Archive for August, 2020

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Source: The Print

Afghan Sikhs who feel unsafe and targeted for their religion in Afghanistan have been coming to India. However, once here, the reality is a different kind of struggle.

Komaldeep Kaur wanted to become a doctor, but after her father’s death, the family’s financial condition has not allowed her to study. They are among the many Afghan Sikh families who have moved to India in search of a better life | Manisha Mondal | ThePrint

New Delhi: Two years ago, after the death of her husband, Hardeep Kaur and her family shifted to Delhi’s Tilak Nagar with the help of the city’s Guru Arjun Dev Ji Gurdwara. The 40-year-old widow stays in Galli No. 5 of Krishna Park with her 12-year-old daughter and 17-year-old son.

Her husband Rawal Singh Partan was among the 19 Afghan Sikhs killed in the Jalalabad suicide attack of 2018. The family then thought they’d have a better life in Delhi, but two years later, surviving in Delhi has been very difficult for the family.

Kaur tells ThePrint that she is happy to be with her children, but it is tough for them to meet daily needs. Her daughter Komaldeep cannot attend school because of financial problems, and during the lockdown, her son lost his job. She depends on the gurdwara or her relatives for help.

Since the attack on the Gurdwara Har Rai Sahib in Kabul’s Shor Bazaar area on 25 March 2020, many Sikh families living in Afghanistan have been requesting to leave the country as they continue to face security threats. The Indian government has been facilitating the arrival of Afghan Sikhs and Hindus in the country.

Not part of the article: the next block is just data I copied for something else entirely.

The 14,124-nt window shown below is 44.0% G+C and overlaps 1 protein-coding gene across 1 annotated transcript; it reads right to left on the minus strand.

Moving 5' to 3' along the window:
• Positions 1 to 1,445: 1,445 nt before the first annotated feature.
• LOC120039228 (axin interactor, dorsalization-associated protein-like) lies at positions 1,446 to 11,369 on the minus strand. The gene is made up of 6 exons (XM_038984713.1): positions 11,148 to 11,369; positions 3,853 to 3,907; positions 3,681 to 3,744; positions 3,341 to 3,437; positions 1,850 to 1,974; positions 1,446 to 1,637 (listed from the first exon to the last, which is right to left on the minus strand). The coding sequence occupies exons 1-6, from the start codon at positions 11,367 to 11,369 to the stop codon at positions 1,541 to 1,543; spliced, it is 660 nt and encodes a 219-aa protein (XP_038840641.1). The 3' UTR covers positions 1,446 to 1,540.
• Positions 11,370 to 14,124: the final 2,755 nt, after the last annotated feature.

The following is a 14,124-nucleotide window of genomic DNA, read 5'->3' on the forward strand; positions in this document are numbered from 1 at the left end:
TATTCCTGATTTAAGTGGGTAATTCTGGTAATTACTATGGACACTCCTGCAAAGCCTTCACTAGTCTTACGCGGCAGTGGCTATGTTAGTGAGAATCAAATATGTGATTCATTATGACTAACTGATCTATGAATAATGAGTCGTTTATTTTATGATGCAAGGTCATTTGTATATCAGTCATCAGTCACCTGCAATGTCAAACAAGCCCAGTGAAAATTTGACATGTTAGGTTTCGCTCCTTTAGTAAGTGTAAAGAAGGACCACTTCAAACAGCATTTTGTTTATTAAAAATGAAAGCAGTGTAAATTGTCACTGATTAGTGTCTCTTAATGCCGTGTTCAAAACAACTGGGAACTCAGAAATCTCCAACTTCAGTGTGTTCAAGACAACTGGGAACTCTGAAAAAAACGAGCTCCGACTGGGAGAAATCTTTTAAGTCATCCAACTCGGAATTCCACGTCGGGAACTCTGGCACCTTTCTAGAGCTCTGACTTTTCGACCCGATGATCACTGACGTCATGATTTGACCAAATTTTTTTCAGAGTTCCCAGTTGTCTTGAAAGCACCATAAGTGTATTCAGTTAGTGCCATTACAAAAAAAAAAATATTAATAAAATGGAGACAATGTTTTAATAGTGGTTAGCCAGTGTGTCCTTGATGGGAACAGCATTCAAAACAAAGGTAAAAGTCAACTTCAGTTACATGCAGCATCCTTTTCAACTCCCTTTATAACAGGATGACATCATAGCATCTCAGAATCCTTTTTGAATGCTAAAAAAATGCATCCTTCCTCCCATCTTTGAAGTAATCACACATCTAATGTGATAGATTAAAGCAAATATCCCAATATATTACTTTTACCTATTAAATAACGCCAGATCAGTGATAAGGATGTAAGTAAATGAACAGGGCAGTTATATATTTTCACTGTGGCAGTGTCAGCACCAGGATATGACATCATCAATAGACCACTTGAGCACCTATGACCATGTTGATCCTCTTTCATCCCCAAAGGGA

A new chapter in India

Gorjeet Singh was in the first batch to arrive from Afghanistan with his family on 26 July. He had lost his father in the 25 March attack. His family has been living in Afghanistan for ages, but he said, “My family was not safe there. We wanted to have a simple life, where my children can go to school, my wife can roam freely without any fear and does not have to wear a burqa.”

Surjeet Singh, who reached India on 14 August said, “We cannot go back to that country anymore. We want to see what the future holds for us here in India.”

ThePrint’s Manisha Mondal and Urjita Bhardwaj visited the Gurdwara Shri Rakab Ganj Sahib in Delhi to meet some of these evacuees who are settling in India. They also met relatives of Afghan Sikhs who died in the Jalalabad attack.

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Source: India Tribune

New Delhi, Aug 21 (IANS)
 The beleaguered Hindu and Sikh minorities of Afghanistan have found support in not just India, but also in the US.
A resolution, introduced in the House of Representatives by Congresswoman Jackie Speier and co-sponsored by seven others, seeks to resettle persecuted religious communities in Afghanistan to the US.
Introduced last week, the resolution said: “Sikhs and Hindus are indigenous but endangered minorities in Afghanistan, numbering approximately 700 out of a community that recently included over 8,000 members.”

The resolution added: “These acts follow a greater pattern of targeted violence against Sikhs, Hindus, and other minorities in Afghanistan in recent years.”
Members from these two communities will be resettled under the US Refugee Admissions Program.
According to Tolo News, the Afghan news agency, nearly 99 per cent of the two minority communities have migrated from Afghanistan in the last three decades.